Collier led the opposition to the Bursum Bill of 1922, which would have taken 60,000 acres of treaty-guaranteed New Mexico lands away from the Pueblos. After successfully defeating the bill, Collier helped form the American Indian Defense Association and became its executive secretary. One of his duties was to serve as editor of the organization's magazine, American Indian Life. Through this publication, and through his work as a lobbyist in Washington, D.C., Collier fought for a liberalization of government policy toward the Indians. The trend until this time was toward confiscating Indian lands and suppressing tribal customs and self-government. Collier and his group instead promoted placing increased land and other resources into Indian hands and allowing greater religious and educational freedom.
In recognition of Collier's work, Harold Ickes, Secretary of the Interior under President Franklin D. Roosevelt, appointed Collier commissioner of Indian Affairs in 1933. According to Philp, Ickes chose Collier to lead the beleaguered federal agency because he believed the activist would be "the best equipped man who ever held this office." In the early years of his tenure, Collier initiated reforms at a rapid pace under the Indian New Deal. For example, he issued two executive orders limiting the influence of Christian missionaries on the tribes by prohibiting coercion and restricting religious education at reservation schools. Though his orders met with protests among clergymen of several denominations—and led some to call him an "infidel" and an "atheist"—Collier insisted that "liberty of conscience in America was never meant to be liberty only for those who professed Christianity," Philp noted.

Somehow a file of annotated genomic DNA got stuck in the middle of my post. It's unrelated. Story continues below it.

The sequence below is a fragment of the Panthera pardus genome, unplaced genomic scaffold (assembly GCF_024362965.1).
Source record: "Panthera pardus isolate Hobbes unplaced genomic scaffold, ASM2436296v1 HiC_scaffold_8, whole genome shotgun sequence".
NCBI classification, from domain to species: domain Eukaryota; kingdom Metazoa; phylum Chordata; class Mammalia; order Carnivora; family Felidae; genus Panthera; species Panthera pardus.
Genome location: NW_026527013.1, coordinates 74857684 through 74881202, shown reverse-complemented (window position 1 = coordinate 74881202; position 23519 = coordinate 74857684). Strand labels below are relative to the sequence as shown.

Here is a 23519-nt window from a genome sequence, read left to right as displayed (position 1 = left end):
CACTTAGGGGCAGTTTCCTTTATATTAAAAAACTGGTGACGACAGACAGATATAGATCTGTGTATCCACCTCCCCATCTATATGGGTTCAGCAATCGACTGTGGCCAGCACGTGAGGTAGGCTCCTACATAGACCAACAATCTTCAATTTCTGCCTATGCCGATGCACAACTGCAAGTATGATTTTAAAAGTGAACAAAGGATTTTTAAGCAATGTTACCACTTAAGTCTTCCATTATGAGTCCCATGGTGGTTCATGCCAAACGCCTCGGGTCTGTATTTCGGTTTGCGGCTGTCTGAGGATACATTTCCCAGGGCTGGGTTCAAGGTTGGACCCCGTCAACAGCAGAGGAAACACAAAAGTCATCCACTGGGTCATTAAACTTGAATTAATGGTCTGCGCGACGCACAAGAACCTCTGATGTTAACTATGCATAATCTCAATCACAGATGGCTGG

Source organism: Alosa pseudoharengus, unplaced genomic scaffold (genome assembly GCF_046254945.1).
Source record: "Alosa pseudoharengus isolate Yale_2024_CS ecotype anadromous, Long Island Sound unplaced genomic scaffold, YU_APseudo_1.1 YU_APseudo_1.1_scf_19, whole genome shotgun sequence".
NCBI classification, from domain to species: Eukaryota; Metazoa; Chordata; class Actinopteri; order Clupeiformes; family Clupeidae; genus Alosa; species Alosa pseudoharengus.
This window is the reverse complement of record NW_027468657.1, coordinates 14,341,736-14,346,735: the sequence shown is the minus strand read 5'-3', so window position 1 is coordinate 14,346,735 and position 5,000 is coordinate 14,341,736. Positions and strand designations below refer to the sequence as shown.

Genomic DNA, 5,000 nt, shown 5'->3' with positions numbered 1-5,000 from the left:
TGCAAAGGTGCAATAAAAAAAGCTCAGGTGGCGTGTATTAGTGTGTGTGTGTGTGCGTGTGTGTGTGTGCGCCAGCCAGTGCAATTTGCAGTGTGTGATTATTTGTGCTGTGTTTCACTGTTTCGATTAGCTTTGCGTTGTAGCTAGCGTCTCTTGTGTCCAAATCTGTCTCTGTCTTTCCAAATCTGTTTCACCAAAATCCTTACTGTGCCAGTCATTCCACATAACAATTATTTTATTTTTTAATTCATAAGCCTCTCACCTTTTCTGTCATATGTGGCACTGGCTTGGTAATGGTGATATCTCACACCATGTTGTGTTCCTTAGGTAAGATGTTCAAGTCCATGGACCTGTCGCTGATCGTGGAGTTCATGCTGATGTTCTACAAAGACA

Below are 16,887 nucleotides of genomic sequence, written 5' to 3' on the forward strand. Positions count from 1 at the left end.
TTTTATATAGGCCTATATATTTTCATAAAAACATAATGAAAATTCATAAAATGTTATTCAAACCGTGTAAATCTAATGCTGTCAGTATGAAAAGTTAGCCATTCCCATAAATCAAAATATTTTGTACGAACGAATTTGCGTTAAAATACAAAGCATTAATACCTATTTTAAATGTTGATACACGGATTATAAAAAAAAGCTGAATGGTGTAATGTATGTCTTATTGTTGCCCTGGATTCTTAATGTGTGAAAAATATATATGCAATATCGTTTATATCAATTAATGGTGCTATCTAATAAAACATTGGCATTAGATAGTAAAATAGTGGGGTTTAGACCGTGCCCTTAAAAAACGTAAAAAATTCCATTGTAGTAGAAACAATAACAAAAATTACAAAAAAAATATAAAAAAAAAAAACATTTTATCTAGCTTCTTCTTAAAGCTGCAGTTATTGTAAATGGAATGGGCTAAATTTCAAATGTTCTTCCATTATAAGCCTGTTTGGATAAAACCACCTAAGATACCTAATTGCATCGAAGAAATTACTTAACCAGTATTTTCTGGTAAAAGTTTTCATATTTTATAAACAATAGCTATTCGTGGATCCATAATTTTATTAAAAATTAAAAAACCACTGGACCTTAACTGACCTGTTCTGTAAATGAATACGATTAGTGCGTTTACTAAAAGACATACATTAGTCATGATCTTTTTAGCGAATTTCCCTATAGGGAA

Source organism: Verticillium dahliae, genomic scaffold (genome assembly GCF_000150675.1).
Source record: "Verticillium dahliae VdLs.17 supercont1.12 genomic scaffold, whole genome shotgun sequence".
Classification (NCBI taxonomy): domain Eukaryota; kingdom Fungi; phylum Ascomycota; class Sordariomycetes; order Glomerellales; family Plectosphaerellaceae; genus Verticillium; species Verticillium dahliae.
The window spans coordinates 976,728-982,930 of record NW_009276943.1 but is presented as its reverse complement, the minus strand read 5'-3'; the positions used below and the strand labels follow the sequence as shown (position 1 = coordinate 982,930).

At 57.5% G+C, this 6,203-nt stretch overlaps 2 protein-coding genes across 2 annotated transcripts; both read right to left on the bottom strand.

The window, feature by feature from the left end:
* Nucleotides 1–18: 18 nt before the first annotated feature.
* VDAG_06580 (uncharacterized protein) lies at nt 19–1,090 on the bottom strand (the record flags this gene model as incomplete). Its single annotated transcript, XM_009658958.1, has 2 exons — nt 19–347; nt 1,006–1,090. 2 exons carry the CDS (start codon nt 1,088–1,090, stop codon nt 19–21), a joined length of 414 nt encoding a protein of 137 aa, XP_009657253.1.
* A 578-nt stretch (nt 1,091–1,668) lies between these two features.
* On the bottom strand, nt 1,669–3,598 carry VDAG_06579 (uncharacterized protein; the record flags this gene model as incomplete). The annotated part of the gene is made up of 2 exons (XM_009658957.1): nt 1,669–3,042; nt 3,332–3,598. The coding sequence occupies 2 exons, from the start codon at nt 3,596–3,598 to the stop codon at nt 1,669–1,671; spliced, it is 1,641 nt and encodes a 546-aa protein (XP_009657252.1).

Collier's "most spectacular attempt to preserve Indian heritage," in the view of Philp, occurred in June 1934, when he secured passage in Congress of the Indian Reorganization Act. In its overall effect, this act radically changed the government's official policy on American Indians from one of forced assimilation to one of cultural pluralism. Some of the specific provisions of the act replaced a complex system of individual land allotments with a simpler system of communal lands belonging to tribes; established a fund to buy more land for the reservations; encouraged the tribes to organize their own governments and services; and removed the bans on traditional languages and religions. The act was also used to create an Arts and Crafts board to expand the markets for handmade goods and to provide funds for the college education of qualified Indians.
Collier resigned from his post in 1945 after serving longer than any previous Indian commissioner. Throughout his tenure he was known for his vigorous defense of American Indian rights and culture. Though Collier's successors retreated somewhat from his positions, young American Indians raised under his Indian New Deal often demonstrated a new militancy in dealing with the government and seemed better prepared to secure their own rights. Collier remained active in the following years, serving as director of the National Indian Institute, as a professor of sociology at the College of the City of New York, and as president of the Institute of Ethnic Affairs. He was also the author of several books, including Indians of the Americas (1947), Patterns and Ceremonials of the Indians of the Southwest (1949), and From Every Zenith (1963). He died in Taos, New Mexico, on May 8, 1968.